The success of D2C businesses
Between 2015 and 2020, Nike’s investment in their mobile application and direct-to-consumer (D2C) platforms increased their sales by 142%, despite reducing their number of 3rd party retail contracts. By investing in D2C technology, Nike delivered a strong brand image to consumers while also providing their own standard of customer service.
Nike is not the only brand that has invested in D2C. In the past few years, many disruptive startups have emerged, utilizing E-Commerce platforms such as Shopify and Woocommerce to bring their products directly to consumers, without the need for retail ‘middlemen’. These startups are often asset-lite and produce products in smaller batches to cater only to immediate demand because founders typically don’t have the space to store excess inventory.
How can RBF help D2C businesses?
Revenue based financing (RBF) is an optimal source of growth capital for D2C startups. Not only do RBF companies such as Choco Up consider the growth potential rather than existing assets of a company, RBF companies also have a flexible repayment schedule that makes it easier for D2C businesses to repay the amount due. Repayment is based on a percentage of future monthly gross revenue, meaning that the RBF firm will take a percentage of a startup’s monthly earnings until the investment is fully paid back.
Many D2C startups don’t always have an impressive credit history, making it difficult to get loans from traditional financial institutions such as banks. RBF is an attractive alternative to bank loans because it does not follow the same structure of credit analysis that banks require. RBF firms such as Choco Up can invest in startups without an extensive credit history through analysis of real time transaction data and in-depth understanding of unit economics.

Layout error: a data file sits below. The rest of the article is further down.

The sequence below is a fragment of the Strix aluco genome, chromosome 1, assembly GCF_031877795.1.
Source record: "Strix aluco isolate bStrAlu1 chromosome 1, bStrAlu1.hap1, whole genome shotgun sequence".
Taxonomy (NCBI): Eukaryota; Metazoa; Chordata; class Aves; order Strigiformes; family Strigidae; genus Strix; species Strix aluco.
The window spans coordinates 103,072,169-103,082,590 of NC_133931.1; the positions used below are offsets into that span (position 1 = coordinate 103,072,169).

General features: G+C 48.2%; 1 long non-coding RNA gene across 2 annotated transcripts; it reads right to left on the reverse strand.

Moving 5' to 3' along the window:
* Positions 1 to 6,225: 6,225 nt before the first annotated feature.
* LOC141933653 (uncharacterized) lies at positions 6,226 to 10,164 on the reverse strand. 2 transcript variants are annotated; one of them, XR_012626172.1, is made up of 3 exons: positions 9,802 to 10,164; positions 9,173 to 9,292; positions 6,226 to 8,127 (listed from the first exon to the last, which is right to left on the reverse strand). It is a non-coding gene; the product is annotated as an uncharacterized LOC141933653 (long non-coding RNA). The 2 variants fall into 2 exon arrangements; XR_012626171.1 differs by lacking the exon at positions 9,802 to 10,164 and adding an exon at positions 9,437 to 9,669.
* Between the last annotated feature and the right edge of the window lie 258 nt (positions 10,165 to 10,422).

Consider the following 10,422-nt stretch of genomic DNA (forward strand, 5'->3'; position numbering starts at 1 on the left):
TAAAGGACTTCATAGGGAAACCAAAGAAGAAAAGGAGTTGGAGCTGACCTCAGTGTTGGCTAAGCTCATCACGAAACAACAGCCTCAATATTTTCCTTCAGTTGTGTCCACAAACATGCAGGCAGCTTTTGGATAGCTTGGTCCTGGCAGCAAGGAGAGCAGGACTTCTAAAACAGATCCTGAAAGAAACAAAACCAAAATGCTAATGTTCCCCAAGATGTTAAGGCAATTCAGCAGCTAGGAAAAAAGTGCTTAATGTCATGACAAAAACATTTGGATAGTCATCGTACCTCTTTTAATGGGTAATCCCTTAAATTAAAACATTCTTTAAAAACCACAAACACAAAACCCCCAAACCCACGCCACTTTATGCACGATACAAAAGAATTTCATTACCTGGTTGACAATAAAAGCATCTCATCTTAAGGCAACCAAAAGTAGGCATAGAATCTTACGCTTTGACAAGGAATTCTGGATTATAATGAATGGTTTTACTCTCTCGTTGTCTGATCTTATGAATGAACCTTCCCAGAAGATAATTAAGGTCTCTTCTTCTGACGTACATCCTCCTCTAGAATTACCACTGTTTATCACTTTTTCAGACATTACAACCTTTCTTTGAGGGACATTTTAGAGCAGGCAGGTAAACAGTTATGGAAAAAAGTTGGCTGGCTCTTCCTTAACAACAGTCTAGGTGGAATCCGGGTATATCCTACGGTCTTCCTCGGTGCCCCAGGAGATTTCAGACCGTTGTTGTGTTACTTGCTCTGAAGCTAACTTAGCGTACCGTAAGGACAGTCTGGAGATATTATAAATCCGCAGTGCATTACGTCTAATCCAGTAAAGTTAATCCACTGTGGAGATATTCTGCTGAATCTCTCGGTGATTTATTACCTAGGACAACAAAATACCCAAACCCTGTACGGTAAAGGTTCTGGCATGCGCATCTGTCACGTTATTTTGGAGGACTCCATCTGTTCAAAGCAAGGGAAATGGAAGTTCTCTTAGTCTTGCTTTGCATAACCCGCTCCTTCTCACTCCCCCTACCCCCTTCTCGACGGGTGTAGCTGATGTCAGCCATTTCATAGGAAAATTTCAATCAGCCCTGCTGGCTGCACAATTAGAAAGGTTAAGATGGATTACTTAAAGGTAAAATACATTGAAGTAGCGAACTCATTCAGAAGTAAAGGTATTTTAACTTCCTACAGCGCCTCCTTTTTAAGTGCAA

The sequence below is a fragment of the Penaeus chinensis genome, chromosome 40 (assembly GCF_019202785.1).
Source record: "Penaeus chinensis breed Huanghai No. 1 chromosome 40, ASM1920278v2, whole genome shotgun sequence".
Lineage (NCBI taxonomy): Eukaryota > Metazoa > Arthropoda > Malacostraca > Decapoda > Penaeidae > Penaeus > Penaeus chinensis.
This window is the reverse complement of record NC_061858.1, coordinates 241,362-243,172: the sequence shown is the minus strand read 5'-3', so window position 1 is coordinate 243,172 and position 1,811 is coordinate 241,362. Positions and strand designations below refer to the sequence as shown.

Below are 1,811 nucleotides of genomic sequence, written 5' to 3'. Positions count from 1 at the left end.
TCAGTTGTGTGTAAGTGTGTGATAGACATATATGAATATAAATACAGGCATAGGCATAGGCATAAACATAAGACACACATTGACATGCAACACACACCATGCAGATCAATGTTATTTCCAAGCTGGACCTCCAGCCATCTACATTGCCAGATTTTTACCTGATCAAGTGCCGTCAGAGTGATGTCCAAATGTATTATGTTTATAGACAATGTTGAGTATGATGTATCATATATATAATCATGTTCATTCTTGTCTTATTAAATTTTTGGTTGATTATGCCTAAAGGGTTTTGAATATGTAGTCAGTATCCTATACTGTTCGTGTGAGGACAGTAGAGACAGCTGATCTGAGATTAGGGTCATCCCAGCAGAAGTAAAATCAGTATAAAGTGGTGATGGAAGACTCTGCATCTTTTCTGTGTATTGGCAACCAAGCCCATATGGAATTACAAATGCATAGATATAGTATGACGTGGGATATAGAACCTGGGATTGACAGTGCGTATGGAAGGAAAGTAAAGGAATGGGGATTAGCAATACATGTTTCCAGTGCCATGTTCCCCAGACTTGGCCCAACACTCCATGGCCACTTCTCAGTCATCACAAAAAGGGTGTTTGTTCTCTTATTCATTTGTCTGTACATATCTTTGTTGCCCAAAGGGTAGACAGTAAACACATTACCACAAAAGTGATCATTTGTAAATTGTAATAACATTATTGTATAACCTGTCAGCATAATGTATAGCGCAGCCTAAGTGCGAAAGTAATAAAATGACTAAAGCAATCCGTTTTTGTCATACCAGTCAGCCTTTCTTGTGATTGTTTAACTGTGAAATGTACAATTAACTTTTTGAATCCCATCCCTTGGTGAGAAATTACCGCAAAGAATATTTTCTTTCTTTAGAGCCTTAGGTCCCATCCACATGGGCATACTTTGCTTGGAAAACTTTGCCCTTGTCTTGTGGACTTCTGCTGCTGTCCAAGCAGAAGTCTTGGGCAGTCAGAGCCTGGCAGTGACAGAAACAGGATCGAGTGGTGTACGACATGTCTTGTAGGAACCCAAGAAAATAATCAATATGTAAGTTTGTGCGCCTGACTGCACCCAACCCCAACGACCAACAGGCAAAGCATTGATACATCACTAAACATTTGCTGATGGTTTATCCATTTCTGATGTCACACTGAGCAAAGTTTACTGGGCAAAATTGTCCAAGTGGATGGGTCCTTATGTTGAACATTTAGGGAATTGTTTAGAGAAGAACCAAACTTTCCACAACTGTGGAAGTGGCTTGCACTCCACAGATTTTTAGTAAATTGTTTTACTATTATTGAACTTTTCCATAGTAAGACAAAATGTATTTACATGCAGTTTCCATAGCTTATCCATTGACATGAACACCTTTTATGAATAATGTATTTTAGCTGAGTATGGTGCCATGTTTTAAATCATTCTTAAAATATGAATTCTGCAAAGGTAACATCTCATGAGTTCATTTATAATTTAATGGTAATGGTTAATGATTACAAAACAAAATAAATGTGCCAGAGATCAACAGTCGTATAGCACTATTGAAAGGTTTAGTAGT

Additionally, the due diligence process of RBF firms are especially advantageous to asset-lite D2C companies. Many D2C companies will have fluctuating sales: consumers make more purchases during certain times of the year, such as holidays, while purchases go down during the off season. The due diligence processes of traditional finance institutions do not take this into consideration. Businesses that take retail or commercial loans from banks or other traditional venture debt firms will have to pay back their loans in fixed monthly installments, regardless of their monthly earnings. On the other hand, startups borrowing under the RBF model will pay less if they are having a slow month.
Who is Choco Up?
Choco Up is one of the leading RBF firms in the Asia Pacific. Currently, we are headquartered in Hong Kong and Singapore and have invested a total of US$30 million over 100 investments. Choco Up was founded by founders for founders, and aims to make growth capital accessible, and readily available, to startups that need cash fast.
Interested in learning more about raising capital for your company? Check out the following guides we prepared for you: